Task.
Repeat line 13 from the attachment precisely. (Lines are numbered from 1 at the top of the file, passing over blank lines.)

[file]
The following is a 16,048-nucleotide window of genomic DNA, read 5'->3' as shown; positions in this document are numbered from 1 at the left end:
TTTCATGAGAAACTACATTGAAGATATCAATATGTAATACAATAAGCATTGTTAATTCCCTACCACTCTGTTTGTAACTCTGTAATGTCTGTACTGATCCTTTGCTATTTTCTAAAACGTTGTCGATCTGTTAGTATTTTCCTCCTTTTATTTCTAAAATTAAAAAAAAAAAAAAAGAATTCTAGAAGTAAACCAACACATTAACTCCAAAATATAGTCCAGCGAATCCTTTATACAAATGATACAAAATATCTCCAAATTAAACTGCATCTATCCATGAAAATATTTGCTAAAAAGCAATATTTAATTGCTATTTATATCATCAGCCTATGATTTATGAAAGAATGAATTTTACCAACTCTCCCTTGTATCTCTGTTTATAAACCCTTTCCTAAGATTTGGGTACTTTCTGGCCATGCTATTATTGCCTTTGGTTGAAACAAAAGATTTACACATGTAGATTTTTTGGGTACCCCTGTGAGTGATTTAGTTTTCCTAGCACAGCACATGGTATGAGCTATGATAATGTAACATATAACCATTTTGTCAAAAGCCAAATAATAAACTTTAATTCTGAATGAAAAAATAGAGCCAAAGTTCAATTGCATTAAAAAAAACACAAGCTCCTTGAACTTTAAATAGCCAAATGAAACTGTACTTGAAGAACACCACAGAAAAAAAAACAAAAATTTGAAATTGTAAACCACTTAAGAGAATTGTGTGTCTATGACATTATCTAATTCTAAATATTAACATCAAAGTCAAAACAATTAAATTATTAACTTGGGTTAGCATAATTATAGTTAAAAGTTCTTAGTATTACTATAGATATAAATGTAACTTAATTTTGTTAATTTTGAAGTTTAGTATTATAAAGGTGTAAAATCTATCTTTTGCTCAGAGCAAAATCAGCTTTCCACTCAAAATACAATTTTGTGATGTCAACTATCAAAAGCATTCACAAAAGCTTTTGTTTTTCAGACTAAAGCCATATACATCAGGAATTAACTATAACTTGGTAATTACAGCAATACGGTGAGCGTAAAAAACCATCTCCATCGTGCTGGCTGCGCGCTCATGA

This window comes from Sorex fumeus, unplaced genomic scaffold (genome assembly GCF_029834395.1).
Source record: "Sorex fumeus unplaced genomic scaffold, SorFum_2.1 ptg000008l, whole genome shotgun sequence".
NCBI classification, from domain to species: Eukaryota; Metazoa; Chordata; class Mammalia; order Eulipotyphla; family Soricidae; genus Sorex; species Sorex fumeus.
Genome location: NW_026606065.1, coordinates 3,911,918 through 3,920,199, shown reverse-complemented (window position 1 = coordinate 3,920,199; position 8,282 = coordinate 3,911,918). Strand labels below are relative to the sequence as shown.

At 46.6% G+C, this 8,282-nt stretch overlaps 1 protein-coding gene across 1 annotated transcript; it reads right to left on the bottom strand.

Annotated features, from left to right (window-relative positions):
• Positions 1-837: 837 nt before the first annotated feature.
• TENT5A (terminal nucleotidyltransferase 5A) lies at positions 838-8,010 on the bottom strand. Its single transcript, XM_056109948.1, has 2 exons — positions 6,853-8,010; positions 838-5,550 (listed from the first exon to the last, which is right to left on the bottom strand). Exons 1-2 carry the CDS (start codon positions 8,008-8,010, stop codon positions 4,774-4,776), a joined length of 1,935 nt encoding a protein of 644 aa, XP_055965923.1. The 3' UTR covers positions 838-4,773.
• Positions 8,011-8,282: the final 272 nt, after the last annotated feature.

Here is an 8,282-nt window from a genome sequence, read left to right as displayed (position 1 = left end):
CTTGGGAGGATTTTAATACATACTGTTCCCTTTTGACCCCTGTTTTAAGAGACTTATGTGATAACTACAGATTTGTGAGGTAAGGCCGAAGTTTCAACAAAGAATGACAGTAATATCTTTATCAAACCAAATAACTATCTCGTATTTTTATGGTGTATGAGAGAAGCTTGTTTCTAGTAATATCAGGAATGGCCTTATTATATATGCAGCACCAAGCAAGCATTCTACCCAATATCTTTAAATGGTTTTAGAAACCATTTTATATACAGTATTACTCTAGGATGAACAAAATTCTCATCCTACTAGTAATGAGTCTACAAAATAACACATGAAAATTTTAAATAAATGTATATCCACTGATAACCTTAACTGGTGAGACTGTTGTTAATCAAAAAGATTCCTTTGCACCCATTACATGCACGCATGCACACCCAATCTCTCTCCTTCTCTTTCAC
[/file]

CTTGGGAGGATTTTAATACATACTGTTCCCTTTTGACCCCTGTTTTAAGAGACTTATGTGATAACTACAGATTTGTGAGGTAAGGCCGAAGTTTCAACAAAGAATGACAGTAATATCTTTATCAAACCAAATAACTATCTCGTATTTTTATGGTGTATGAGAGAAGCTTGTTTCTAGTAATATCAGGAATGGCCTTATTATATATGCAGCACCAAGCAAGCATTCTACCCAATATCTTTAAATGGTTTTAGAAACCATTTTATATACAGTATTACTCTAGGATGAACAAAATTCTCATCCTACTAGTAATGAGTCTACAAAATAACACATGAAAATTTTAAATAAATGTATATCCACTGATAACCTTAACTGGTGAGACTGTTGTTAATCAAAAAGATTCCTTTGCACCCATTACATGCACGCATGCACACCCAATCTCTCTCCTTCTCTTTCAC